Tuesday, May 5, 2009

Writers vs. Agents: Weighing In

There has been a lot of talk lately about how agents are killing the publishing industry. The point being, that they reject us before even taking the time to read our work, therefore, keeping some great literature off the book shelves.

This is true, no doubt about it. But, there are two sides to this coin that need to be addressed. Ours, the writer's, certainly, but we need to take a step back and take a look at what these literary agents go through also.

My job as a writer:

1. Write the best book possible, than edit said book until it's the best I think it can be.
2. Write a query letter that will wow agents.
3. Write a synopsis for those agents that require them (personally my least favorite part of the process)
4. Tirelessly research agents to find the ones that will be interested in your novel. Luckily there are websites out there like agentquery.com to help with such tasks.
5. Begin sending out queries. And when we do this, we have to change our beautiful query letter a bit every time to personalize it for whichever agent you are querying. Where they can send us form rejections, we cannot send form queries. Bad form.
6. Track queries sent with excel, or another great source, querytracker.com (thanks Ian for that)
7. Wait
8. Wait
9. Wait

Okay, those last three may be an exaggeration, in some cases. Many of those agents that take e-mail queries will get back to you within a couple of days. Some of course do not. Frankly, I don't know why every agent hasn't moved into the technology age. It's much quicker (maybe this is the problem) and it is better for the environment. I always begin with e-mail queries, and if those don't pan out, move on to those agents that still only take snail mail.

Okay, now that we've sent our queries, we start receiving rejections or requests. If you receive requests, you now have to customize your ms for each agent, as some want ten pages, some fifty pages, some three chapters.

If you are only receiving rejections, it's time to go back and revise your query letter to make it stand out from the crowd.

All the while we are doing the querying, most of us are either still editing the ms in question, or have begun a new project. So there you have it, the life of a writer. Forgive me if I've forgotten anything.

Okay, this is my take on the agent's job:

1. Receive query letter
2. Send rejection

That's it. Okay I'm just kidding.

1. Receive queries, which I'm sure they receive thousands a week or at least a month. I don't know for sure, someone can chime in here and tell me.
2. Read through queries and seperate the good from the bad. When I say good from bad, I'm saying, those that aren't well written, or those that don't peak their interest, or those whose subject matter, genre, etc, don't interest them.
3. Send rejections to those you don't want. At this point, form rejection is fine, you probably haven't even looked at the work, which is sad, because someone may have a brilliant novel, but be crap when it comes to writing a query. I also understand that because they receive so many, they don't have time to look at every single ms they get queries on.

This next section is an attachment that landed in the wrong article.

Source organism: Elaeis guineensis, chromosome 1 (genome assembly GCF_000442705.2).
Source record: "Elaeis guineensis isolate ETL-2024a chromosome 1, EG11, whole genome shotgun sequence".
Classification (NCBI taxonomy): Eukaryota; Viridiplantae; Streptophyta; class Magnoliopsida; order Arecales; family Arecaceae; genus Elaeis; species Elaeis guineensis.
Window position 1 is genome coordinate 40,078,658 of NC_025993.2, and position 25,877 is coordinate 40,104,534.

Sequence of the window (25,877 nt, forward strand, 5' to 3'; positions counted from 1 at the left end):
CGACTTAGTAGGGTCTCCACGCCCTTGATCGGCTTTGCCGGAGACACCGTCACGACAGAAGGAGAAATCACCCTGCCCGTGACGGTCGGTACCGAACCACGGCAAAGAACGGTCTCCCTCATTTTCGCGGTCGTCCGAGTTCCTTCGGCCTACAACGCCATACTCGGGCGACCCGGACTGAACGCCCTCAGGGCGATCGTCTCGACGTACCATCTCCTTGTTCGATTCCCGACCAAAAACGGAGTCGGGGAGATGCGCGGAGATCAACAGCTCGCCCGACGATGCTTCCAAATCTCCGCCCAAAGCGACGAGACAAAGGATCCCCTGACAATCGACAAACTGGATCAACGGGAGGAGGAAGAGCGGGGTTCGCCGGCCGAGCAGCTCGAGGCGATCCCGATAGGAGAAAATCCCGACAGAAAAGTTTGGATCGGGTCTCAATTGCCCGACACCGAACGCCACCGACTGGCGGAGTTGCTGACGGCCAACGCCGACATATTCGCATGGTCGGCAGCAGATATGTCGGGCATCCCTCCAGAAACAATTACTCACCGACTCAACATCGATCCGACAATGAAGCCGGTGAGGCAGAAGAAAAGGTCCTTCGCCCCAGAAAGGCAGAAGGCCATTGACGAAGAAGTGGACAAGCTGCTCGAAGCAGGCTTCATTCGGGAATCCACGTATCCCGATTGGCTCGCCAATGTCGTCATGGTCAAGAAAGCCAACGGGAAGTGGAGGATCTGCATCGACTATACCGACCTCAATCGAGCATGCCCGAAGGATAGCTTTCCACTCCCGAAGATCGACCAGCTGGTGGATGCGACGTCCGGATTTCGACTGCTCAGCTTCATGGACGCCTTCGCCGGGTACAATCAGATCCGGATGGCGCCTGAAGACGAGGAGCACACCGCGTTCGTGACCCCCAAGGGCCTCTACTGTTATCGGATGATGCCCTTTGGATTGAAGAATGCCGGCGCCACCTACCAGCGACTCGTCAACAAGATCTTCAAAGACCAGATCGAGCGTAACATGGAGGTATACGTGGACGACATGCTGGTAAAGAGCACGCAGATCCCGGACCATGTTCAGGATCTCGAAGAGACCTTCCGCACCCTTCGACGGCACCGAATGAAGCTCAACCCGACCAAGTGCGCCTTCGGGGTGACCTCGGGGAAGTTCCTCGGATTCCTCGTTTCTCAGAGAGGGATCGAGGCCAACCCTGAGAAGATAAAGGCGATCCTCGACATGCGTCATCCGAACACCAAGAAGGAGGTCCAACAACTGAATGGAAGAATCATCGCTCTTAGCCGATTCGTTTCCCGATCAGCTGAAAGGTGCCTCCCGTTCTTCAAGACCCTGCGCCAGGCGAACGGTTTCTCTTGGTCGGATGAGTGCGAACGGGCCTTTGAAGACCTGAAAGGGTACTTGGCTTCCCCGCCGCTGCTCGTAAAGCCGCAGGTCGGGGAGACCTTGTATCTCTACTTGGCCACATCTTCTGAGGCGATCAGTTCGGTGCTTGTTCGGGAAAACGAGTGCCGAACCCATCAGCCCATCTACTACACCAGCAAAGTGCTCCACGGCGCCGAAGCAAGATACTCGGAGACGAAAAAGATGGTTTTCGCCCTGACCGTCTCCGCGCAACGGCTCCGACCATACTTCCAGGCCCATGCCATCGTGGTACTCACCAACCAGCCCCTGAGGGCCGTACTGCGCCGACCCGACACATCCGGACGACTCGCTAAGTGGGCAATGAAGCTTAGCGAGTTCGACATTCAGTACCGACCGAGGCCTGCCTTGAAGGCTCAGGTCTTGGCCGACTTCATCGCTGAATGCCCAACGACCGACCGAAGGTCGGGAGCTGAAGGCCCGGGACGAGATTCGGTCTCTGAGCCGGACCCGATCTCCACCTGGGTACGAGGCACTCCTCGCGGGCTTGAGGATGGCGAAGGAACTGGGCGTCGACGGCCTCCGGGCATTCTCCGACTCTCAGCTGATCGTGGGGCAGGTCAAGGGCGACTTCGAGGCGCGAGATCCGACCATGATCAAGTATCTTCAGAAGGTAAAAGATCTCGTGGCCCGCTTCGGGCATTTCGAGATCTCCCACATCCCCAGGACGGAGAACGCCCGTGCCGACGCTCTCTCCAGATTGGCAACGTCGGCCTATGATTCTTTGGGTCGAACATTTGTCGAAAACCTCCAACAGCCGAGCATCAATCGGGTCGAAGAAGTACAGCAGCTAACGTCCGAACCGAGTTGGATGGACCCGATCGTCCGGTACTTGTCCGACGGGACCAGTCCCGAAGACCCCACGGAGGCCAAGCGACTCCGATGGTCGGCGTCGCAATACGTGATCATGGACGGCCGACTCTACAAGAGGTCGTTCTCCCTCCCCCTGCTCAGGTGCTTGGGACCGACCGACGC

4. Go through queries again and filter out more.
5. Send more rejections
6. Request partials or fulls on those that peak your interest.
7. Put those requested in a slush pile, get to them while you can because you are still looking through queries, attending conferences, reading your current clients new work, contacting publishers trying to get current clients a book deal, and reading through contracts of said deals.
8. Read through slush pile that never ends.
9. Find ones you like
10. Request edits
11. Sign to contract
12. Get to work on getting your new client published, all while still doing all of the above.

Okay, I'm sure that's generalized, but I can see where agents are busy, and can't read every piece of literature that every writer wants to send them. Plus, not every writer that sends queries are good writers, even though they think they are (I'm really hoping I'm not one of them).

What bothers me is the ones that do not respond at all. I know they are busy, but you have an assistant or intern that more than likely can send out rejections, don't you? Or, and even though I hate these, have time to press a button to send out a form rejection.

Also, if you request a partial or a full and end up rejecting it, this is where I think you could give a little more thought to your rejection. I don't mind hearing you didn't like the voice, or weren't drawn in, though I would like a little more insight as to where I went wrong. But please, at least, include my name and the name of my novel in the rejection. At least then I know you took the time to insert a little personalization into it.

Personally, I think agents are needed, especially if you want to be published by one of the big houses. Without them, your work will never cross the desks of Scholastic, Harper Collins, Randoms House, Penguin, etc.

Even many small presses require work to be agented.

So, can we really cast blame to the agents, when the publishers won't even look at your work without one? Can we blame them because they have to be selective in what they choose to represent? No. I don't think we can. Of course this means that some really great literature won't get published. This much is true.

I do think we should be able to expect a little more understanding and respect for the work we've done to query them. I think we deserve at least the 3x5 card saying, "sorry for the impersonal nature of this note but..." I mean, when they query a publisher for a client, I'm sure they at least get a nice letter saying, "sorry, but..." Shouldn't we be able to expect that much in turn?
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